Severe hepatic necrosis and thromboembolic disease in a llama
A 6 year old llama was evaluated for an acute onset of neurological behavior. Upon presentation, the llama was obtunded, in lateral recumbency, displaying opisthotonus, and intermittently paddling the hindlimbs. Physical examination revealed cranial nerve deficits, areflexia in all four limbs, increased hindlimb muscle tone and grade III/VI apical heart murmur on the left. Clinicopathologic abnormalities included a mildly elevated lactate, moderate azotemia, marked hyperammonemia and marked elevation of γ-glutamyltransferase (GGT). On ultrasound, approximately 60-80% of the liver parenchyma was effaced by variably sized, encapsulated, irregular masses. Treatment with intravenous isotonic fluids, mannitol, flunixin meglumine and thiamine hydrochloride was attempted, but due to lack of response, the llama was euthanized. Massive hepatocellular necrosis and thromboembolic disease were evident on gross necropsy and confirmed by histopathology. A pure culture of E. coli was isolated from the liver and vascular thrombi. Based on the pattern of lesions, the presumptive pathogenesis of disease was coliform ascension into the portal vein or bile duct, seeding the liver, and causing multifocal septic thrombi throughout hepatobiliary circulatory tree.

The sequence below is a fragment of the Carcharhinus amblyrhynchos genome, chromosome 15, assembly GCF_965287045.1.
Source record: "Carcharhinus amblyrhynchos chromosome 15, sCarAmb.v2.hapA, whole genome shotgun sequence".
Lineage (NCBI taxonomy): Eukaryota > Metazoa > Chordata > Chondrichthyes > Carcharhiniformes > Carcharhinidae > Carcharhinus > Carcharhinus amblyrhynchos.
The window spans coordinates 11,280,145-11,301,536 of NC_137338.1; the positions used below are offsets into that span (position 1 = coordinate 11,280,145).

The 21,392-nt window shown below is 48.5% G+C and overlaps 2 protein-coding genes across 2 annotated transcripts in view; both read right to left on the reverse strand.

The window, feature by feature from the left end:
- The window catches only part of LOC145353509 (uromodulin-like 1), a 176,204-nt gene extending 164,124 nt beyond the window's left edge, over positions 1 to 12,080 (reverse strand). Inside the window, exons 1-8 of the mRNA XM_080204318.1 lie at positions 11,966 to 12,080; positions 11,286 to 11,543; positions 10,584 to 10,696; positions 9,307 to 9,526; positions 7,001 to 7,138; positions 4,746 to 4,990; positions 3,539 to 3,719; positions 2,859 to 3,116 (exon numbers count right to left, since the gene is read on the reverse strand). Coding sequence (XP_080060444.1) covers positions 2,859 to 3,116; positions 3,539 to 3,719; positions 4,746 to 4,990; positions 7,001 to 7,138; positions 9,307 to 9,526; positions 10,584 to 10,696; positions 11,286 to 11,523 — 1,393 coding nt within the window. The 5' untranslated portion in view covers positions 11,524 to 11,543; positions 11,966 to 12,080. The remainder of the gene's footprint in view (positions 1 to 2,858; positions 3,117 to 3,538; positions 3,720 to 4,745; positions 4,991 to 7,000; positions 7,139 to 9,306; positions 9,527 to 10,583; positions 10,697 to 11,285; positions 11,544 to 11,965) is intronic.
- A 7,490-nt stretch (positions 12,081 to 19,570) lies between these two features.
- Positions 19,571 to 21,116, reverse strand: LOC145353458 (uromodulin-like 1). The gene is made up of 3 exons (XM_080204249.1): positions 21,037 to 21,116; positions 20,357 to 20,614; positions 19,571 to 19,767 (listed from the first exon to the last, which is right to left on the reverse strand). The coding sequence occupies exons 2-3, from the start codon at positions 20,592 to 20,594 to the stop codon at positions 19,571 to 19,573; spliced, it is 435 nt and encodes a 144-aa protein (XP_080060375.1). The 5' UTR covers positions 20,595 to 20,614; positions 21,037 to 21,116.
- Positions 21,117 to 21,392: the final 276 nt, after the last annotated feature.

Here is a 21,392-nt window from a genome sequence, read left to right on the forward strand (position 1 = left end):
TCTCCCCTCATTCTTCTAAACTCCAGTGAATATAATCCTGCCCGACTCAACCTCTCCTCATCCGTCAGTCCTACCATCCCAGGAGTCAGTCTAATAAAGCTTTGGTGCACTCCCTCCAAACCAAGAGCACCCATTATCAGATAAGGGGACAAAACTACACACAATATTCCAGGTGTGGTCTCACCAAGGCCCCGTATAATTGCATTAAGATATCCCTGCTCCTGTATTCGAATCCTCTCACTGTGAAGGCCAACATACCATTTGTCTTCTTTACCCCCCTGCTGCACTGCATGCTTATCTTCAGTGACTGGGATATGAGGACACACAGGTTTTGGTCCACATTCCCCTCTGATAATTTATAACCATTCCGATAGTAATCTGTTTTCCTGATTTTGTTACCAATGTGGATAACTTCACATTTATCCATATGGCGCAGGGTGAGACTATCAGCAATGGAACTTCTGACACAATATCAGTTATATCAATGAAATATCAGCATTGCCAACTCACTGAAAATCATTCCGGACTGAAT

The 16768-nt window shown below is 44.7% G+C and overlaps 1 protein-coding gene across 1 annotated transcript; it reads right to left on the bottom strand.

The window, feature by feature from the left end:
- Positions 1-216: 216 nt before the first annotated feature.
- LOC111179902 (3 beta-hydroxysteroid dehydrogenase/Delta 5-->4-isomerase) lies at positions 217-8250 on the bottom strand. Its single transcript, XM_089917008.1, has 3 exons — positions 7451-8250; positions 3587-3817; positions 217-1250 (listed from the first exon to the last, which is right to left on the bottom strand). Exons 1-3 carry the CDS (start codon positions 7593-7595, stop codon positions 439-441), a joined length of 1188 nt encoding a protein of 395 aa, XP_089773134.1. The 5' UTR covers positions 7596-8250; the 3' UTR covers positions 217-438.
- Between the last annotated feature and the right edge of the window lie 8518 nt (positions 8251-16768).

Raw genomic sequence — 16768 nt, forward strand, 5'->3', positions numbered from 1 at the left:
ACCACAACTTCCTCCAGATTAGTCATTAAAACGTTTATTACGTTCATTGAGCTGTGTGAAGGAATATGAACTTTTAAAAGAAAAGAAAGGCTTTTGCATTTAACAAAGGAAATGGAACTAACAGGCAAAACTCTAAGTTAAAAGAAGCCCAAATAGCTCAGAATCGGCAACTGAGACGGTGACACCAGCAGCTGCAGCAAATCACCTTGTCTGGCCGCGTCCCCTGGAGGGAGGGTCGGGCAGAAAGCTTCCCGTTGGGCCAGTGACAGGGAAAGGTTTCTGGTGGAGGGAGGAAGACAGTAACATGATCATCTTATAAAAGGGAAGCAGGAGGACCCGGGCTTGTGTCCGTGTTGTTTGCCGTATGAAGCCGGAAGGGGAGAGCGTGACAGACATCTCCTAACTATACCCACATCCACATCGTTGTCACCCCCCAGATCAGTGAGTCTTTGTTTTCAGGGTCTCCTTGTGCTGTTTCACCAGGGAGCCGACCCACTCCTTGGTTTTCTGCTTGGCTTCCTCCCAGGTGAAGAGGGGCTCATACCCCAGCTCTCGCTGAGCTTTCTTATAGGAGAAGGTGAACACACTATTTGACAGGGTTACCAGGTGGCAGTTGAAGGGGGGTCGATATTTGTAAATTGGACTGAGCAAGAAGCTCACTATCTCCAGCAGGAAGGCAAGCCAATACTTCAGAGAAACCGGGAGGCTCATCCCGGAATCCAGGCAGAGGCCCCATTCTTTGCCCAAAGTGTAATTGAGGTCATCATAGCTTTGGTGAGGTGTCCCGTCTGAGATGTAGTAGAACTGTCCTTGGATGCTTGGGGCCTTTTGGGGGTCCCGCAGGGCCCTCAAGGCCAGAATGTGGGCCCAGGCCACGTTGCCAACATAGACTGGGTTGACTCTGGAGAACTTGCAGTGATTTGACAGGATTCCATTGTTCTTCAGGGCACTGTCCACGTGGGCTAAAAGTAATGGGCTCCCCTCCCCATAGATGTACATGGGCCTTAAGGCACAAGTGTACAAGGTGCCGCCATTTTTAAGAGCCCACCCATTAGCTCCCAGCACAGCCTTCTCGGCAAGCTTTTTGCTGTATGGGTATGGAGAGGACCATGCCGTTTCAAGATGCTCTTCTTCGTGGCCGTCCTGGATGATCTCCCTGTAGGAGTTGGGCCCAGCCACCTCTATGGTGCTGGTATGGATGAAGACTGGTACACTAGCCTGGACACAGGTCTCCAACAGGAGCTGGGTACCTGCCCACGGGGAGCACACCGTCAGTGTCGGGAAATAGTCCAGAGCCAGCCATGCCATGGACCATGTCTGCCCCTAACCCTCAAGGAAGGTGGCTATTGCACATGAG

Senior seminar paperSeminar SF610.1 2010
LLamas -- Diseases -- Case studies